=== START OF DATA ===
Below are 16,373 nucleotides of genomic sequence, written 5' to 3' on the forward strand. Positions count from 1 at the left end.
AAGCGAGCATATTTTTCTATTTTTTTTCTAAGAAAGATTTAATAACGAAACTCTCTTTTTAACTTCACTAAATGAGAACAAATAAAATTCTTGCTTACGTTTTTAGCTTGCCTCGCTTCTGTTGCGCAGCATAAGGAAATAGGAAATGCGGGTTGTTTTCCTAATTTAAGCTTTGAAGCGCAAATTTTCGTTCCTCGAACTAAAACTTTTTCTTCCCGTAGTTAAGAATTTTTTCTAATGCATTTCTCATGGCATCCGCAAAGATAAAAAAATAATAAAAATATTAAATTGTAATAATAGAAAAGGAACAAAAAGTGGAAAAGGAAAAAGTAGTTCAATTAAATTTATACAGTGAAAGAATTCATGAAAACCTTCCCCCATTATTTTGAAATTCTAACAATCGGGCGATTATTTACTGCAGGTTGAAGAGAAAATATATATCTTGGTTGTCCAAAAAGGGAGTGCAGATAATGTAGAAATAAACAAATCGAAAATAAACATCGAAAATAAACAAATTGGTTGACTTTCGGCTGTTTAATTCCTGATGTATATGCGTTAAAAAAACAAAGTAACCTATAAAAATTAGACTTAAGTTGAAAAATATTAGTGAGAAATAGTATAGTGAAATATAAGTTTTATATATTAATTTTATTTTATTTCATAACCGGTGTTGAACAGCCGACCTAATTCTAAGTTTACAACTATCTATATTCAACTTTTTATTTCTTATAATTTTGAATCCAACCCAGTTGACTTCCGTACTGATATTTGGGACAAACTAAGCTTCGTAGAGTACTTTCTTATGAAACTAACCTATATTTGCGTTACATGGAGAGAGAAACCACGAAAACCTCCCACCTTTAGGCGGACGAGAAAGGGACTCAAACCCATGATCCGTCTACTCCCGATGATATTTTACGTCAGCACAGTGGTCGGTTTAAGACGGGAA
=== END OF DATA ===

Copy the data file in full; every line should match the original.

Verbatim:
Below are 16,373 nucleotides of genomic sequence, written 5' to 3' on the forward strand. Positions count from 1 at the left end.
AAGCGAGCATATTTTTCTATTTTTTTTCTAAGAAAGATTTAATAACGAAACTCTCTTTTTAACTTCACTAAATGAGAACAAATAAAATTCTTGCTTACGTTTTTAGCTTGCCTCGCTTCTGTTGCGCAGCATAAGGAAATAGGAAATGCGGGTTGTTTTCCTAATTTAAGCTTTGAAGCGCAAATTTTCGTTCCTCGAACTAAAACTTTTTCTTCCCGTAGTTAAGAATTTTTTCTAATGCATTTCTCATGGCATCCGCAAAGATAAAAAAATAATAAAAATATTAAATTGTAATAATAGAAAAGGAACAAAAAGTGGAAAAGGAAAAAGTAGTTCAATTAAATTTATACAGTGAAAGAATTCATGAAAACCTTCCCCCATTATTTTGAAATTCTAACAATCGGGCGATTATTTACTGCAGGTTGAAGAGAAAATATATATCTTGGTTGTCCAAAAAGGGAGTGCAGATAATGTAGAAATAAACAAATCGAAAATAAACATCGAAAATAAACAAATTGGTTGACTTTCGGCTGTTTAATTCCTGATGTATATGCGTTAAAAAAACAAAGTAACCTATAAAAATTAGACTTAAGTTGAAAAATATTAGTGAGAAATAGTATAGTGAAATATAAGTTTTATATATTAATTTTATTTTATTTCATAACCGGTGTTGAACAGCCGACCTAATTCTAAGTTTACAACTATCTATATTCAACTTTTTATTTCTTATAATTTTGAATCCAACCCAGTTGACTTCCGTACTGATATTTGGGACAAACTAAGCTTCGTAGAGTACTTTCTTATGAAACTAACCTATATTTGCGTTACATGGAGAGAGAAACCACGAAAACCTCCCACCTTTAGGCGGACGAGAAAGGGACTCAAACCCATGATCCGTCTACTCCCGATGATATTTTACGTCAGCACAGTGGTCGGTTTAAGACGGGAA